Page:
Why Women Should Opt for a Career in Finance?

Wednesday, June 14, 2017, 6:00 AM | Leave Comment

We all have heard stories of how women play caution with their money and want security, very unlike men who are more willing to take risks.

However, is that really a bad thing or just a blessing in disguise, making them better money managers? 

Why women are better investors? Should they pursue a career in finance at all? Such and more questions answered in this post.

As per the data provided by 2017 Catalyst Women CEOs of the S&P 500, women currently hold 29 of CEO positions at S&P 500 companies. 19.9% of Board Seats in these companies are occupied by women while 44.3% of total employees at S&P 500 companies are women.

These statistics are a reminder of the increasing participation of women in professional space. When we delineate the results to financial services industry, the Oliver-Wyman Global Women in Financial Services 2016 report reveals 20% of board members in the financial services industry are women.

The growth has been consistent over the course of past two decades. Both of these statistics indicate that women have a major role to play when it comes to various financial services related occupations.

What is the reason that more and more women are climbing the rope to establish themselves as an authority in an industry which was once considered a male bastion?

Why accounting and finance serve as the perfect career choice for women?

  • Evidence suggests women are better at investing

    Gender differences have been the favorite topic of water cooler discussions across the professional world.

    A new research comes along every now and then that highlights the Venus versus Mars divide and this time it’s the world of investing.

    According to USA Today, women just seem to win this battle. Two finance professors, namely Brad Barber and Terrace Odean, conducted a six-year study to find that men trade 45% more than women.

    However, the excess trading has reduced their net returns by 2.65 percentage points a year. At the same time, women’s net returns have only reduced by 1.72 percentage points.

    As per Nelli Oster, a mutual fund manager herself, the better performance of women owes to the differences in the way the fairer sex views investment.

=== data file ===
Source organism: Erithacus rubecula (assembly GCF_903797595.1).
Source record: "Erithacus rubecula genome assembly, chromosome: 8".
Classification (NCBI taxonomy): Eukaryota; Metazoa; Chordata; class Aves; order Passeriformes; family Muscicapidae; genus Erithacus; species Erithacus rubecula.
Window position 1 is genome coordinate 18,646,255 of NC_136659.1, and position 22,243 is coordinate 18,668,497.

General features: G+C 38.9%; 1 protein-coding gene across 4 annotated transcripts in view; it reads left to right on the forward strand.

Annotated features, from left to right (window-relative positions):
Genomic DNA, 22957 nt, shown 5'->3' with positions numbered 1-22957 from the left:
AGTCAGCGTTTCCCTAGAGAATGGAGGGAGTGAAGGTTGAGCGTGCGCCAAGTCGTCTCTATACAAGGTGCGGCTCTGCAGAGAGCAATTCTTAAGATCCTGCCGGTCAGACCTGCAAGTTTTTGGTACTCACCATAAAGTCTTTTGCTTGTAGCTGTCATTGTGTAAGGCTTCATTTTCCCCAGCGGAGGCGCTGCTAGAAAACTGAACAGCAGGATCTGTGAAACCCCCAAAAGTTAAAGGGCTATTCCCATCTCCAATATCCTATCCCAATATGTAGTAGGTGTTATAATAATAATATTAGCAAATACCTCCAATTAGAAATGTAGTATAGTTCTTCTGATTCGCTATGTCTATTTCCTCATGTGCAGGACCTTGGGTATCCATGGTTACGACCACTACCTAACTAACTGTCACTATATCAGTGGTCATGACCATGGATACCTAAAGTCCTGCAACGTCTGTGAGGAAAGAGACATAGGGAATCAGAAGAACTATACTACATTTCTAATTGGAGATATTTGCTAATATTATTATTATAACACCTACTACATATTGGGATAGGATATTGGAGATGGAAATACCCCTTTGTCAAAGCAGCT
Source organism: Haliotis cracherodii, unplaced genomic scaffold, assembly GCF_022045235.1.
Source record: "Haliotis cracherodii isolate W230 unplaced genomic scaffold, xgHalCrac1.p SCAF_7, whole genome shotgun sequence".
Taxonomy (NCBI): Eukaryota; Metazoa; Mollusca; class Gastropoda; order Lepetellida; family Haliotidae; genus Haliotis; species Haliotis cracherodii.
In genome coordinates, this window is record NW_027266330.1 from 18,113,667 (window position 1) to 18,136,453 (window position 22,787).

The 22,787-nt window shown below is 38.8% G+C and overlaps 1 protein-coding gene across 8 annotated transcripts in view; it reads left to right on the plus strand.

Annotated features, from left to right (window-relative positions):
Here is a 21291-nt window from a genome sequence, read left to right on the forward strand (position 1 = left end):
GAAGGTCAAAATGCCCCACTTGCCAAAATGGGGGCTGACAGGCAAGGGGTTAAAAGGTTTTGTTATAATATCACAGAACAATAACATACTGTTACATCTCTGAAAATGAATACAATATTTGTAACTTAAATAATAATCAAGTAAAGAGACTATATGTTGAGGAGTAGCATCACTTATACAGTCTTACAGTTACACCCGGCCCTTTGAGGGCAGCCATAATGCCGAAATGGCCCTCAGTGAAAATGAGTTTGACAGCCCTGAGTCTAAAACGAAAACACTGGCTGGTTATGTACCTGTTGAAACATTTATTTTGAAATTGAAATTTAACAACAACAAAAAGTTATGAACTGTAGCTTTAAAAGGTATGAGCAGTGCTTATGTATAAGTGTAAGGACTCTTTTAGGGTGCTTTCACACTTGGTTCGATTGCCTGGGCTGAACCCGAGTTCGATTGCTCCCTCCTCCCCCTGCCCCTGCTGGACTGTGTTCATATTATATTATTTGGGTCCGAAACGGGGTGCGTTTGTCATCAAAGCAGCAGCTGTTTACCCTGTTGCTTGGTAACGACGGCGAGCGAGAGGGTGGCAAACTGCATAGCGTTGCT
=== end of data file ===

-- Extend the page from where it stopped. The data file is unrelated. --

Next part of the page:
Women seldom invest for short-term profits. They are more patient and have a longer-term, non-monetary goal in their mind. They will always take their own sweet time to perform due diligence before taking the plunge, which is in contrast with men’s behavior who are more impulsive to market changes.

    May be that’s also one of the reasons why female hedge fund managers are establishing their authority all over.

    As per a report by professional services firm Rothstein Kass, women’s hedge fund index returned 6% over the course of six and half years ending in 2013, compared with the 4.2 % gain of the S&P 500 companies and the 1.1% of an overall global hedge fund index.

    With women hedge fund managers consistently outperforming their male counterparts, it might be just safe to assume that women might just be better at handling money matters, not only at domestic levels but also at higher levels of corporate.

  • The differences in behavioral instincts make them better at money management

    Men are involved in trading more frequently than women and hence are more averse to making bad decisions.

    Furthermore, men are stuck with their losers for a longer period than women.

    Also known as confirmation bias, men’s boneheaded behavior often puts them in a sticky situation.

    Fear of losing reputation and ridicule prevents them from reducing their losses due to which they keep holding on to losers for years.

    Women, in contrast, are more sensible, more disciplined, less emotionally attached and quicker at unloading losers.

    A lot of bad male financial decision making has to do with the high levels of Testosterone, the Macho attitude.

    Excess of testosterone gives rise to unwarranted optimism that leads to irrational decision making. Women produce only 10 percent the testosterone of men, so they are less susceptible to take risky gambles, and thus lose less.

    In fact, experts suggests that men, who are lucky enough to have a wife or girlfriend and involve them in financial decision making are surely to step away from some of the crazier deals that they would have pursued otherwise.

  • Finance is definitely the way to go for women

    While these are conclusive evidences to advocate more participation of women in finance roles there are other reasons as well.

    Mergis, the recruitment firm conducted a study in 2011, to reveal that professionals engaged in accounting and finance can afford a better balance between career and personal life. 86% of men and 80 percent of women responded that they will recommend their relatives to pursue such a career.

    In fact, women are already considering finance as a viable career option.

    As per a study by Randstad Financial and Professional, for the first time in the history, more women are interested to make a career in financial and professional services jobs than men.

    A decade of evidence can surely not go wrong. So if you are a woman looking to apply to a finance job, there cannot be a better time.

Author Bio

Saurabh Tyagi is a blogger and a professional career author with proven expertise in writing for topics related to jobs, job trends, different job opportunities, various workplace and industry information, tips and strategies for job seekers. You can follow him on LinkedIn or Twitter.

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